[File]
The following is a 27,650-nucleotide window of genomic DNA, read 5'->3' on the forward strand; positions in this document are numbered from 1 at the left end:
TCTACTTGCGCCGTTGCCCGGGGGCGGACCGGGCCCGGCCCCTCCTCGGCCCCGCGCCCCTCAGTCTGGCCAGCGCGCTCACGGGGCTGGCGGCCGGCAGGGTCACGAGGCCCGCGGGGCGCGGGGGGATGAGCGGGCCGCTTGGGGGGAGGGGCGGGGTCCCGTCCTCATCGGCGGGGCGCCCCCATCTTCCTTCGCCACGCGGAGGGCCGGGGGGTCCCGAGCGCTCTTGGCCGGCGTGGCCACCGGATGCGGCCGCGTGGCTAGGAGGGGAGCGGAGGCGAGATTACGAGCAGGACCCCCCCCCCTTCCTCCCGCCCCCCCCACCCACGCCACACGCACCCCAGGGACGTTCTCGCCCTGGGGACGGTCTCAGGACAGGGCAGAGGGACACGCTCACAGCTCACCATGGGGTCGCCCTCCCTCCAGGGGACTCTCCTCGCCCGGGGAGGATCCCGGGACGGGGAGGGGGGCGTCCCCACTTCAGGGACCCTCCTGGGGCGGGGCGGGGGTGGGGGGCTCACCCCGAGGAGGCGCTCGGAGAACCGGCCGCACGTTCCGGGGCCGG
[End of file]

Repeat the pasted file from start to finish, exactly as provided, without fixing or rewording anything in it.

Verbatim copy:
The following is a 27,650-nucleotide window of genomic DNA, read 5'->3' on the forward strand; positions in this document are numbered from 1 at the left end:
TCTACTTGCGCCGTTGCCCGGGGGCGGACCGGGCCCGGCCCCTCCTCGGCCCCGCGCCCCTCAGTCTGGCCAGCGCGCTCACGGGGCTGGCGGCCGGCAGGGTCACGAGGCCCGCGGGGCGCGGGGGGATGAGCGGGCCGCTTGGGGGGAGGGGCGGGGTCCCGTCCTCATCGGCGGGGCGCCCCCATCTTCCTTCGCCACGCGGAGGGCCGGGGGGTCCCGAGCGCTCTTGGCCGGCGTGGCCACCGGATGCGGCCGCGTGGCTAGGAGGGGAGCGGAGGCGAGATTACGAGCAGGACCCCCCCCCCTTCCTCCCGCCCCCCCCACCCACGCCACACGCACCCCAGGGACGTTCTCGCCCTGGGGACGGTCTCAGGACAGGGCAGAGGGACACGCTCACAGCTCACCATGGGGTCGCCCTCCCTCCAGGGGACTCTCCTCGCCCGGGGAGGATCCCGGGACGGGGAGGGGGGCGTCCCCACTTCAGGGACCCTCCTGGGGCGGGGCGGGGGTGGGGGGCTCACCCCGAGGAGGCGCTCGGAGAACCGGCCGCACGTTCCGGGGCCGG